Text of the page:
Paris: local colour

Thursday 11 May 2006

One of the satisfying things about going to Paris is seeing all these people acting the way the French are supposed to, just like you’ve seen in the movies. You can be confident that within an hour of stepping off the train at Gare du Nord that you will have seen several people walking around carrying baguettes and at least one truck driver yelling at a policeman.
My first French conversation, of sorts, was with a crone in the gutter. I was going to say she was begging, but I’m not sure that screaming abuse and obscenities at passersby, or even people across the street, technically constitutes proper begging. She had nevertheless accumulated a small pile of coins, so perhaps there is a distinctly French attitude to commerce that extends all the way from their winos to their international trade negotiations.
Despite the strike the Metropolitain was still running, although on a reduced schedule, apparently. Over a year of living with the, uh, eccentricites of the London Underground, I have heard people on numerous occasions sniff that the Paris Métro is infinitely superior. Those people would not be pleased to hear that on my first Métro trip this visit the train broke down, stranding us about 10m out of the station for about half an hour, before they backed the thing up to the platform and kicked us out.
Also, for all their faults, London stations generally do not feature drunks passed out on the platform, let alone drunks passed out on the platform after employing the delivery chute on the vending machine as a urinal; nor do they put up enormous posters hawking le nouveau album de Tina Arena.

It’s worth paying for the climb up the towers of Notre Dame, if only because it lets you see the world’s most overrated bookshop without having to go in or near it. Unfortunately, I had to push my way past a mass of wine-quaffers loitering outside for a new sudoku book launch or something, to get to the Bang On A Can gig.
Once up the tower you can also enjoy the weathered old plaques prohibiting you from throwing stuff off the roof, writing on the walls and ringing the bells.

The trees around the Eiffel Tower are very dangerous and are fenced off for your protection in enclosures that replicate their natural habitat. Do not approach the trees!

The Parisian romance with cigarettes continues. The Left Bank couple at the cafe table next to me flaunted their French sense of style with a packet of Winstons and a disposable plastic Che Guevara lighter. The price of booze makes drinking in Paris less fun than it should be, although the bars are still better for people-watching than English pubs. This is my favourite place, somewhere in Montmartre that reminds me of my preferred haunts in Melbourne because (a) it’s frowsy and (b) I can never remember the name of it, so I call it the Brown Bar.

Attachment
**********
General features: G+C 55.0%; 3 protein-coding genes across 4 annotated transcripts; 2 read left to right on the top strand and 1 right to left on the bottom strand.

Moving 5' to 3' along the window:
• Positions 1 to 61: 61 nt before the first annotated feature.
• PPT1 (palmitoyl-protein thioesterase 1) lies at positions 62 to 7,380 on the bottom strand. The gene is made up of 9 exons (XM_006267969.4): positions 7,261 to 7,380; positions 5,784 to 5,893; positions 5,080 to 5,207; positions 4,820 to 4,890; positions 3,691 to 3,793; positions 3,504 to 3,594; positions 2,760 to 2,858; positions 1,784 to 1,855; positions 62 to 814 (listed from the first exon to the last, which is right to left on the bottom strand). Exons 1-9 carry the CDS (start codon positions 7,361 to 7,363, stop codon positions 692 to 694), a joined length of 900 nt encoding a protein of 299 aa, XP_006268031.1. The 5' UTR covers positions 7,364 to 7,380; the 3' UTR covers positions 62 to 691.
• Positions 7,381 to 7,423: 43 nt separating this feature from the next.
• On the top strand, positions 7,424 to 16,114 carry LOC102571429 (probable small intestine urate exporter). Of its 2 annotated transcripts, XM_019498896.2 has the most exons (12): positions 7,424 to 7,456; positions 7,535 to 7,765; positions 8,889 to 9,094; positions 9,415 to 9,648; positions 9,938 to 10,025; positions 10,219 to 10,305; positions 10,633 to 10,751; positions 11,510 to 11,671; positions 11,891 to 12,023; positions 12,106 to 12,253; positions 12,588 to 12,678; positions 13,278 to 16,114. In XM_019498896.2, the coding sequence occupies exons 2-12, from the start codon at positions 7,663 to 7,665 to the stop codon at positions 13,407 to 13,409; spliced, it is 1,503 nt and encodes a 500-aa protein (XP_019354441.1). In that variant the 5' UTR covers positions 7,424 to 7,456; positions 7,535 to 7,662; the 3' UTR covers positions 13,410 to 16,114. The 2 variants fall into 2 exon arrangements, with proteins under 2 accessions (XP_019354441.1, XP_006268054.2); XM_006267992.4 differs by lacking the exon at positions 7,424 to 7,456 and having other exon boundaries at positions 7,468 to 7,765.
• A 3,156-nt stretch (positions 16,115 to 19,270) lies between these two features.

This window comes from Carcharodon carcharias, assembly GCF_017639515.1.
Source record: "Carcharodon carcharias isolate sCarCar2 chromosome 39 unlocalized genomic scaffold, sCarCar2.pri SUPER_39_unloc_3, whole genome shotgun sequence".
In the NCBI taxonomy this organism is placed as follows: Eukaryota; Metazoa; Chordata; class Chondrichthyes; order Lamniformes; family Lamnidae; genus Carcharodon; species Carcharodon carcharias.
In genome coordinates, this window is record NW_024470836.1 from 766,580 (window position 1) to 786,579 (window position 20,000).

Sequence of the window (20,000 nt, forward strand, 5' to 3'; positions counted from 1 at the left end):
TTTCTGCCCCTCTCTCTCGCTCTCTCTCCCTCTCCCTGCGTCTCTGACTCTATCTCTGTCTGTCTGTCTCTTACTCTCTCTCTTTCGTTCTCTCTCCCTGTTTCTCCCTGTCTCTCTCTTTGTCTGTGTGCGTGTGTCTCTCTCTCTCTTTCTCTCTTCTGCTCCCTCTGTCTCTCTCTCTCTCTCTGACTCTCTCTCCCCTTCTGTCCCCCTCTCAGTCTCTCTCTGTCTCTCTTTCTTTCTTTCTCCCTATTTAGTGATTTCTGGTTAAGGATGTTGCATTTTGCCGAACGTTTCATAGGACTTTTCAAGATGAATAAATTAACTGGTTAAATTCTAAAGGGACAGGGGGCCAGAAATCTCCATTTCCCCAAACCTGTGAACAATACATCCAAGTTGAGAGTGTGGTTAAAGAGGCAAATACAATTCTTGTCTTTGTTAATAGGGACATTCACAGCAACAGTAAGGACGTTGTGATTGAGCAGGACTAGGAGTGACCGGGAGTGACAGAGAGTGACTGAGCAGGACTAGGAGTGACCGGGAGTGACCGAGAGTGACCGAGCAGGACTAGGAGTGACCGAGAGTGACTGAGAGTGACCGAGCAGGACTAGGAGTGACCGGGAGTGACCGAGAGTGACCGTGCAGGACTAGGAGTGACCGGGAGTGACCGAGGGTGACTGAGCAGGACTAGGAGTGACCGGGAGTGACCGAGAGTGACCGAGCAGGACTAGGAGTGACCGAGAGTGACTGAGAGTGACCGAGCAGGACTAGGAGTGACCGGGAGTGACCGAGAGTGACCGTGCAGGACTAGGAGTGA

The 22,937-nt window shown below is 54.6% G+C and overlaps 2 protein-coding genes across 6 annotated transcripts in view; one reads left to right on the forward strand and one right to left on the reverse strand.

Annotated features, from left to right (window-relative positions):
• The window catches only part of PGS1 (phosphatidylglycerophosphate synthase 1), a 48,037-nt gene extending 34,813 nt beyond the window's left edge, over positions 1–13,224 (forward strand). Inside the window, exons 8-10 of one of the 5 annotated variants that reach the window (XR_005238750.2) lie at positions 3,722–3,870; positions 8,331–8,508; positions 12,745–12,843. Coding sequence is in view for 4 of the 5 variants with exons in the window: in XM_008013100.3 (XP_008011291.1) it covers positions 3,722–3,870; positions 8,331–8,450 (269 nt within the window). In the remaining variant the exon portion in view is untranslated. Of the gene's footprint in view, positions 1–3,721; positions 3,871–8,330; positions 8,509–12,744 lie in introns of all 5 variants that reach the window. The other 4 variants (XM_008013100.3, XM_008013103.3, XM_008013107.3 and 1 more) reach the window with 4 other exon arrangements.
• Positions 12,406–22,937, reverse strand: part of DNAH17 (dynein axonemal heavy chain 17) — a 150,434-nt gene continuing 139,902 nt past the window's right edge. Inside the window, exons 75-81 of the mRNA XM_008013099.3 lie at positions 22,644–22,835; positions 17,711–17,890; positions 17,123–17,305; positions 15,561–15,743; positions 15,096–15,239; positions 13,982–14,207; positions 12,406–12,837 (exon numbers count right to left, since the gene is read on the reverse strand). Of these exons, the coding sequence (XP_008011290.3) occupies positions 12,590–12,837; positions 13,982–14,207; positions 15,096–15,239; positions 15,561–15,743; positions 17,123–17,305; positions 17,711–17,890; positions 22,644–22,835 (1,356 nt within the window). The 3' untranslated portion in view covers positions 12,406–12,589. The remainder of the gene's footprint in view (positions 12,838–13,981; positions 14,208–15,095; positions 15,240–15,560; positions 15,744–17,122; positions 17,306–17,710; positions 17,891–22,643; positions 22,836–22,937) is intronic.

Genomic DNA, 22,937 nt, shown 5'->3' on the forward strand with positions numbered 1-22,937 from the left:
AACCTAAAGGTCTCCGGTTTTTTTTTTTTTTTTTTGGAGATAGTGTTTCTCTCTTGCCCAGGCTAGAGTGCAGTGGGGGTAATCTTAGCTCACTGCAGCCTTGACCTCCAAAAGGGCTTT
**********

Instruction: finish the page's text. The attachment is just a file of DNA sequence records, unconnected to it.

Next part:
1. One of the satisfying things about going to Paris is seeing all these people acting the way the French are supposed to, just like you've seen in the movies.

    So true. We even saw a wandering busker playing an accordian. And the police are hilarious, always zooming around with about fifty of them packed into those little vans, then they all climb out clown-style and hassle some youths before zooming off again.

  2. Oh yeah, the other thing we saw was a snooty Australian ex-pat*. We tried to talk to him, but he just kind of grunted at us before getting back to showing off for his English guests. But there was no hiding that accent! (Although all the French people we spoke to thought we were Irish.)

    *And not in a good, sensible way, like your kind self.

  3. Well, there were lots of police vans all over the city this time – no surprise, really. I noticed a lot more accordians in France and Italy this time around.

    I missed the crazy busker on the Metro who'd come on board with a pram full of stuffed toys and screech songs to them.

  4. hey ben, is that bar "les couleurs"? it looks kinda like it. they have drop toilets and they serve enchiladas…that's all i can remember…


  5. Hey Leonie! Glad to hear from you. I don't remember enchiladas and I truly, honestly can't say what toilet facilities the females might have to contend with there. "Les Couleurs" doesn't ring a bell but I doubt I'd remember the right name even if I read it now.

    Like I said, I probably cdn't name half the bars I regularly got drunk in in Melbourne: "The Red Bar", "That Bar down the alleyway", "That other, littler bar down the alleyway, you know, that one. THAT one!"

  6. [...] Taken on my last Paris visit. [...]

  7. […] Toilet, Brown Bar, Montmartre Image by Ben.Harper I like this bar, probably because its general frowsiness and my inability to remember its name reminds me of bars I used to frequent in Melbourne. Taken on my last Paris visit. […]